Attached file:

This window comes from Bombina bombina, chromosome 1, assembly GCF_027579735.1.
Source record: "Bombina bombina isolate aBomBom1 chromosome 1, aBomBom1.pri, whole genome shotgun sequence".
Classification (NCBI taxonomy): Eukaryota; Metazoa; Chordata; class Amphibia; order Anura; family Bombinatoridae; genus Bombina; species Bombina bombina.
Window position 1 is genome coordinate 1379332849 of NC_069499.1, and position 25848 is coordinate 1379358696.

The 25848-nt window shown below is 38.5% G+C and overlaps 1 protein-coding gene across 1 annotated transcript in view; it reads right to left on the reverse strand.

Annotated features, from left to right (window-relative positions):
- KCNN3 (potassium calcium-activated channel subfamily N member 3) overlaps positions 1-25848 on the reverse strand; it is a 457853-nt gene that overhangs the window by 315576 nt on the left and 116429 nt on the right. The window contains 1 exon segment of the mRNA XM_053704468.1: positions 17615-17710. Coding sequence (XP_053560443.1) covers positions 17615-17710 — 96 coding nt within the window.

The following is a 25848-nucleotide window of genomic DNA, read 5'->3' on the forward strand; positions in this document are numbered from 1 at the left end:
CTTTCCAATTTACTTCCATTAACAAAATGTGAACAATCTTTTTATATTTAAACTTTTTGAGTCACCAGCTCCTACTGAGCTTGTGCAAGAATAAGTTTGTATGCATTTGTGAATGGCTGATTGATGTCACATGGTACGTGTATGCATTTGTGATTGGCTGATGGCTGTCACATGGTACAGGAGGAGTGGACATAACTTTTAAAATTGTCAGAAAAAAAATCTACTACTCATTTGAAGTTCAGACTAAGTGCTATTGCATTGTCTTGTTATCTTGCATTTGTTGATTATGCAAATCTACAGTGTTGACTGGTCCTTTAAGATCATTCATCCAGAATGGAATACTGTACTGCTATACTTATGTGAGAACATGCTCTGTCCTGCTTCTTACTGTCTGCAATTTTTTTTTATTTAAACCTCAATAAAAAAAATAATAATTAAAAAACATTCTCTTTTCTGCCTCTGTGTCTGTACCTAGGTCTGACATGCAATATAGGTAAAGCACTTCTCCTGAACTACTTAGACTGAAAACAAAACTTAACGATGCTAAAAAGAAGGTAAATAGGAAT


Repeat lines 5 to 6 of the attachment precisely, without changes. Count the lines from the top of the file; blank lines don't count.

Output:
The 25848-nt window shown below is 38.5% G+C and overlaps 1 protein-coding gene across 1 annotated transcript in view; it reads right to left on the reverse strand.

Annotated features, from left to right (window-relative positions):